Crisis and Creative

A personal obligation — doctor’s appointment — kept me from attending a meeting at the library this morning.  I was busily feeling bad about that until I had a conversation with one of our IT staff as I grabbed a breakfast sandwich on my way to my office.  We were just chatting about learning curves and transitions and deciding when things are a crisis and when they’re just going to have to be handled by someone else…

And I flashed to this post, The Crisis and The Creative, by Rands in Repose, that I read last week.  He starts by saying, “If you polled my team about my daily agenda, they’d say, “He’s either running to meetings or in meetings.” Glancing at my calendar confirms this: 14 meetings this coming Monday – double-booked for five of them. Sweet.”  Okay, yes.  I’m hooked.  That’s me.  I read on.

The part I liked most when I read it last week was:

Whether it’s Crisis or Creative, activities in these buckets run hot. Whether I’m making sure that someone isn’t going to quit or I’m jump-starting a brand new project at a time when no one has a free second, when I’m working the edges, it’s fast and furious. The issue is that I’m responsible for a lot more than just the work that’s running hot.

See those boring lines in the middle between Crisis and Creative? That’s an important part of the model. Items in the middle are the silent non-Crisis, non-Creative responsibilities that are my team just making it happen. It’s all very important work, but it’s work that occurs with very little investment from me because I’ve hired, manage, and work with competent people who excel at what they do. The middle isn’t responsibilities that I’ve delegated and need to check up on, this is work the team just does, and to understand how to get the work there, you need to understand the edges.

And what I realized as I stood there, waiting for my sausage-and-cheese-on-an-english-muffin-please, is that today’s meeting, unavoidably double-booked with my doctor, is about something that I had delegated (or my predecessor had, actually) that had reached a crisis and needed checking up on — but I didn’t have to be at the meeting to do it.  I needed to declare that this crisis could be solved by someone else, people who are competent and excel at what they do, so long as they reported it back to me when they’d figured it out.

Because, really?  I need to finish some Creative work.   I really really really need to finish some creative work.  Performance goals.  Vision and mission planning. Strategic reorganization.  Service and communication plans.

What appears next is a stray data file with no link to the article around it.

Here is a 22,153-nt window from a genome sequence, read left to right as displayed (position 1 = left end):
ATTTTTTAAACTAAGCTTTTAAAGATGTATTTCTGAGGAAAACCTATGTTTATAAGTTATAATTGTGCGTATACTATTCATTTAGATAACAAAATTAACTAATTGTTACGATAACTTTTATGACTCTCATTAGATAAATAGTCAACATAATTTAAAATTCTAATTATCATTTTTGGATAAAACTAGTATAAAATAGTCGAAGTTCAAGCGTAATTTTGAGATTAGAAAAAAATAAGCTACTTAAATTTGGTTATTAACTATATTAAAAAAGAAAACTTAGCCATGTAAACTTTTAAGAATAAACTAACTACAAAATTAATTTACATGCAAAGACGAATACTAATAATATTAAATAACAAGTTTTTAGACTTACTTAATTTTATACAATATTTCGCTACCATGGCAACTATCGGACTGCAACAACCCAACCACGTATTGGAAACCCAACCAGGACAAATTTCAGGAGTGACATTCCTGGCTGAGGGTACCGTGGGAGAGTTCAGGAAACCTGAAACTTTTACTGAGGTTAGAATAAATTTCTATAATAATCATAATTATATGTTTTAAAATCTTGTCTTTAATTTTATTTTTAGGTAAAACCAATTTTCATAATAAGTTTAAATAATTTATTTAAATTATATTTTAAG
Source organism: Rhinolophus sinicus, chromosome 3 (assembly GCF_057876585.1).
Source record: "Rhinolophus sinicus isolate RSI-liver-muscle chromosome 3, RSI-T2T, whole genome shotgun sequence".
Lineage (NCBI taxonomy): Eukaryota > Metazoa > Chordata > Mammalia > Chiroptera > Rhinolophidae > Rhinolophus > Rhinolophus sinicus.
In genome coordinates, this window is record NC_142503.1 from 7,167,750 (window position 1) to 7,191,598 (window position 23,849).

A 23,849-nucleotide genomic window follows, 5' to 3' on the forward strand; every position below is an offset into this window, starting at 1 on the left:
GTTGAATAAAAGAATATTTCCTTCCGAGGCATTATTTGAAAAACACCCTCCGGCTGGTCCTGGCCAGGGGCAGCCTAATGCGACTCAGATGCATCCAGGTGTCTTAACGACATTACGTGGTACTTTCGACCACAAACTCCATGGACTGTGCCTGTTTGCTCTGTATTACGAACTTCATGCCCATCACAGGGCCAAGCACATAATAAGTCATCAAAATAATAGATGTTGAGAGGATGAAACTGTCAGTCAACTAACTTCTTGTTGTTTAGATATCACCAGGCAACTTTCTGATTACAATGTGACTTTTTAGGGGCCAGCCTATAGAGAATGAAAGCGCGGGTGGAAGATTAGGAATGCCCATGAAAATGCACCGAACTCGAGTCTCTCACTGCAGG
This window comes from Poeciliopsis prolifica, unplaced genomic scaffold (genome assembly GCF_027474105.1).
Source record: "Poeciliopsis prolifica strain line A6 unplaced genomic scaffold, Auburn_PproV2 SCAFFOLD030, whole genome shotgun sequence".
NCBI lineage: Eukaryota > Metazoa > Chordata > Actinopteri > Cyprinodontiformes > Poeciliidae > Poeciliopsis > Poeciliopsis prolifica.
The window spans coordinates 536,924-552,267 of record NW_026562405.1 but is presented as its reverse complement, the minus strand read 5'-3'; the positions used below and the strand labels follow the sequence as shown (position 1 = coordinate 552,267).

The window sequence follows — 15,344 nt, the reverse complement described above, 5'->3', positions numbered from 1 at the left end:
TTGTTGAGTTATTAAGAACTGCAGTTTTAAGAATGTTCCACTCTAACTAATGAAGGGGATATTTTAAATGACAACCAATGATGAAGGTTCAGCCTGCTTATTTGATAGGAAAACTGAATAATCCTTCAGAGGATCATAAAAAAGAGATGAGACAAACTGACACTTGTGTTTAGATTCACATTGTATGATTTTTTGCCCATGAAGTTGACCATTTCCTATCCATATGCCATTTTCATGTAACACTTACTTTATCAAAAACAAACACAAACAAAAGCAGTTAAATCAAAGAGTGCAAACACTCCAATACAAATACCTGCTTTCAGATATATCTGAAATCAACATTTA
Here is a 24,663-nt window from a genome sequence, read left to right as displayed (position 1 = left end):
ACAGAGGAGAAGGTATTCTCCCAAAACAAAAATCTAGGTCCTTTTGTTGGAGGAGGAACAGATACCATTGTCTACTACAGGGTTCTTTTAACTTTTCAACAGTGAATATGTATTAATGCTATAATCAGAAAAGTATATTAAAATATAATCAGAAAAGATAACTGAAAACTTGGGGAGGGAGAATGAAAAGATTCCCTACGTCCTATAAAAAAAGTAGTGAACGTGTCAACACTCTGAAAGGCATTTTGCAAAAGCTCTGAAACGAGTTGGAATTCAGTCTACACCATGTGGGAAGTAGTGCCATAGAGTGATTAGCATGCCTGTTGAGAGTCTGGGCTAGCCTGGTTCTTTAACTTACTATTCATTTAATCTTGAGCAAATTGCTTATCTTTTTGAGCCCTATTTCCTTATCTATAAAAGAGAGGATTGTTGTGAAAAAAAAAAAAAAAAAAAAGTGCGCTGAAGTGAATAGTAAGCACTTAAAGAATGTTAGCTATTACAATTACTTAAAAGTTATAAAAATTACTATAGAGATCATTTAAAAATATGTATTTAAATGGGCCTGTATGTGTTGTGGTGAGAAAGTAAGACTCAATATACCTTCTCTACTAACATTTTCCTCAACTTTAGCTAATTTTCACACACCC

And I’m the only one who can do those things.  I’ll need help, and will be consulting and revising and editing for a while — but I can’t consult, revise, or edit unless I have the things down on paper.  And I can’t put them on paper if I’m hopping from crisis to crisis.  I have to trust the middle, and I have to let the middle handle some of its own crises.

And I do trust them; I work with wonderful people who are very good at what they do.  But I suspect we’re all testing each other’s boundaries a bit, figuring out where The New Boss wants to be involved, needs to be involved, and is willing to be involved.  So I’m going to set a boundary for myself.  Let the middle work.  Ask the middle to manage some of its own crises.  Divide my time more evenly between Crisis and Creative.  It’s the only way to make it work, I think.

And the giant piece of paper covered in marker-ed post-it notes that represent the possible ways we might reorganize our administrative structure won’t get more interesting on it’s own, so I need to give it some love.


  1. Delegate often. Insist your subordinates stop CCing you on little operational crap, and pull the puppet strings from a distance when things get to a boil. Worry about the Big Picture most, and the details only when it’s apparent that they’re being neglected.


  2. A former principal at Salmon River Central School had a plaque on his desk which said: “A good manager has only two things on his desk: his feet.”

    The sexist assumption that only men are ever Managers aside, I like the message. Managers are supposed to do less actual “doing” and more ensuring that the doing that needs doing is being done. (OK…now I’m dizzy, so I’ll shut up.) 🙂


  3. Romeyn,

    I like the quote a lot!

    There are unfortunately some “weak” managers who are really afraid of delegation, or they delegate and then they micromanage, which adds overhead to the initial manager’s work and to the person the tasks are delegated to.

    Delegation is an art, and a good manager is someone who delegates almost everything, because, IMHO, this is the best way to get promoted to upper management.


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